Since the beginning of the 20th Century Jacksonville has been hit directly by one Hurricane - Dora in 1964. To understand why you have to look at a map of the American East Coast as well as a map of the Gulf Stream warm water current. Hurricanes are head exchange engines that use warm (higher than 80 degrees) water as their fuel. In 99.9% of the Atlantic Hurricanes the storms proceed Eastward with the Trade Winds until they come in contact with the Gulf Stream, once in contact with the Gulf Stream they tend to follow it's Northward path until striking the Outer Banks of North Carolina where the highest percentage of Atlantic Hurricanes make their first land fall.
When the Gulf Stream passes the latitude of Jacksonville it is nominally 60 - 100 miles off shore to the East of Jacksonville, thus directing most Hurricanes past Jacksonville with a little wind and a lot of rain in their passing.
The rogue Hurricane/Tropical Storm Irma from last September did more damage in the Jacksonville area than even Dora - it moved Northward on the Florida peninsula and pushed the waters of the St. John's River ahead of it as its storm surge. Low lying areas adjacent to the Dufford Dispatching Center were flooded - the Center was not.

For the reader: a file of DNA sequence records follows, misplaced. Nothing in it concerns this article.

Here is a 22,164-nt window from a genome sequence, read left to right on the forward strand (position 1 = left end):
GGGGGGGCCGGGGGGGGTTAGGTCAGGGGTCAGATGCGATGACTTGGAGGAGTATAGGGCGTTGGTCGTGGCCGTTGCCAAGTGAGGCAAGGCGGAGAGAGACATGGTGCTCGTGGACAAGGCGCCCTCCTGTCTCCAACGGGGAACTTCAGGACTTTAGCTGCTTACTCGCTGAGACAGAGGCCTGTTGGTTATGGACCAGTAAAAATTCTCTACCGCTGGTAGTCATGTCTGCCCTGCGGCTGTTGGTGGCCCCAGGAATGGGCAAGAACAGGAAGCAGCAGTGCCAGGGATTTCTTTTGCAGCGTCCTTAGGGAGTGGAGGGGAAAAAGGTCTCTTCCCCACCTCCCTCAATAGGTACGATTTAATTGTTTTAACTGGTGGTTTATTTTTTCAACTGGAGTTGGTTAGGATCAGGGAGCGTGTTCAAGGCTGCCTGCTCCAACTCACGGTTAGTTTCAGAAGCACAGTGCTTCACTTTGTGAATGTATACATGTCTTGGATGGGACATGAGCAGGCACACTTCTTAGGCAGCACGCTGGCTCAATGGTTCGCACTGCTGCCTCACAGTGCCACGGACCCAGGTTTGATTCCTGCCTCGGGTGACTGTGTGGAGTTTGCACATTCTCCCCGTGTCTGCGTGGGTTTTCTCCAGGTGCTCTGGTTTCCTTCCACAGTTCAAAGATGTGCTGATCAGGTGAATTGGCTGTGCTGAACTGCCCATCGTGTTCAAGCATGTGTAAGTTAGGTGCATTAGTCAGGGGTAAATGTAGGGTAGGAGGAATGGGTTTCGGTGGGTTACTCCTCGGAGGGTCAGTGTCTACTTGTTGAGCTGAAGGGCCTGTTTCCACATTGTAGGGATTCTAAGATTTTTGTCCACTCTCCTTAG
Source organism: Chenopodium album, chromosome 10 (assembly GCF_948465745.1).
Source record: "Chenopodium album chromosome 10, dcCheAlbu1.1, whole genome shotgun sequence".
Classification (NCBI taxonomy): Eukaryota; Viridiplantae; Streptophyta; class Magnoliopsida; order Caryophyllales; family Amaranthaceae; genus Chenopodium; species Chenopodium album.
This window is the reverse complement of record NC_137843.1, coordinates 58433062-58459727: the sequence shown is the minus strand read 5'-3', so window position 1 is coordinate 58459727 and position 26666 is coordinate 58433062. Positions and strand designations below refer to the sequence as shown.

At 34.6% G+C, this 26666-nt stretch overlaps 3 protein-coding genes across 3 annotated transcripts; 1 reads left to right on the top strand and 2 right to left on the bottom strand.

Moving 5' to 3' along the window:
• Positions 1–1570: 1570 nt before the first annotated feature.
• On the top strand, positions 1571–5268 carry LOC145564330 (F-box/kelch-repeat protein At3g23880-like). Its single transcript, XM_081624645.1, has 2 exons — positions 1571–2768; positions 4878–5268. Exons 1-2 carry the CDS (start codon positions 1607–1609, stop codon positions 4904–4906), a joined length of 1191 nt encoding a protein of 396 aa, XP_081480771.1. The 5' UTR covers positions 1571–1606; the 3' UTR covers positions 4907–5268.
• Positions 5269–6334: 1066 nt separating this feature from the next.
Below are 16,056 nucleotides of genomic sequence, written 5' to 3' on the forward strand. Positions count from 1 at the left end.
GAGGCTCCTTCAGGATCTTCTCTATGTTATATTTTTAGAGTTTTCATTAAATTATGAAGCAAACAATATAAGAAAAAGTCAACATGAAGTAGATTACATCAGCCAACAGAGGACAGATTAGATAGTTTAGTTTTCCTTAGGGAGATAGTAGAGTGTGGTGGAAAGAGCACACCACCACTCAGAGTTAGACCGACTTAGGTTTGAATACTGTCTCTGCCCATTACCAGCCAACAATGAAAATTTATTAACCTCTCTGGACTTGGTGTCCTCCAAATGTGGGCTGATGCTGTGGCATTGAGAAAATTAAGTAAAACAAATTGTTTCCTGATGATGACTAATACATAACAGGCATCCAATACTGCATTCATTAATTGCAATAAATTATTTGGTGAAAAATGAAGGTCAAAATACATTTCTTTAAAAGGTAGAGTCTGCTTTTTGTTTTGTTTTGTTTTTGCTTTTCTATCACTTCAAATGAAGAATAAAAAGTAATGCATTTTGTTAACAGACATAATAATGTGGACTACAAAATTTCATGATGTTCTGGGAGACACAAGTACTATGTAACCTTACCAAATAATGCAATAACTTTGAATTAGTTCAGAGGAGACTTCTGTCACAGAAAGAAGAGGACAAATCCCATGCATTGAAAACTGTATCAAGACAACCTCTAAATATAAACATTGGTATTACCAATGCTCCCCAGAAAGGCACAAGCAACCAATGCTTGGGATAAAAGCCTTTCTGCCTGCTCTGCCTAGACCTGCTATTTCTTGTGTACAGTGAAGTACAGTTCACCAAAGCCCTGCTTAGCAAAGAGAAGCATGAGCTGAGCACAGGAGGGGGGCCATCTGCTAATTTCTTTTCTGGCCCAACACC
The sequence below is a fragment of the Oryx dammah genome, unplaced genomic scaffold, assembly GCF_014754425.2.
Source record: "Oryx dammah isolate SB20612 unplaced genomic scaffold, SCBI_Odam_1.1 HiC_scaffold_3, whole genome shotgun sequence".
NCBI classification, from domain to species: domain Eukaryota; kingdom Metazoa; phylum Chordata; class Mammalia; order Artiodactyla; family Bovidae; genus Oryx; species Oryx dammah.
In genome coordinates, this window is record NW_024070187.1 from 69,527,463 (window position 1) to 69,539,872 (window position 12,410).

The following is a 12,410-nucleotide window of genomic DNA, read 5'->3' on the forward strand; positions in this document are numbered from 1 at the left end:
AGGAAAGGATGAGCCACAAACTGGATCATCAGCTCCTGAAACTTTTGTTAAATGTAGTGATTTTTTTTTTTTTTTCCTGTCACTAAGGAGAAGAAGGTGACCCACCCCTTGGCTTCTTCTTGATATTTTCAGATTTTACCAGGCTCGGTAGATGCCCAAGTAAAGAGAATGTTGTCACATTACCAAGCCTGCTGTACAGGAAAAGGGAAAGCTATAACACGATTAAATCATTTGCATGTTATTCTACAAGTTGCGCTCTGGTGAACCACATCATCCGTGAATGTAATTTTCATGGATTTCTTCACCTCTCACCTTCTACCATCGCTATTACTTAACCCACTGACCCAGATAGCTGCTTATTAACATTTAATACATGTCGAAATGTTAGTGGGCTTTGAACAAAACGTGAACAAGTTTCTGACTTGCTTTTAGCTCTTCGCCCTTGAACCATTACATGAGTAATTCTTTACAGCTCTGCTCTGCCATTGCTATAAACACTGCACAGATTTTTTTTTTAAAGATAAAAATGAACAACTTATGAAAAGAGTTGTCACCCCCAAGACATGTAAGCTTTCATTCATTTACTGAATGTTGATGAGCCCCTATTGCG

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In the past (prior to the 2008 decentralization or the 2017 recentralization) Hurricane Plans. Management would seek Volunteers to go to the Indianapolis dispatching center to be in a location that could take over in case the Jacksonville system would need to be shut down for some reason. Note - each of the decentralized Dispatch centers that were implemented in 2008, as well as the then existing former ConRail centers at Indianapolis and Selkirk were all equipped with enough computer and communications horsepower to run the entire network.
Having retired, I have no idea of what the current Hurricane Plan is for CSX in Jacksonville.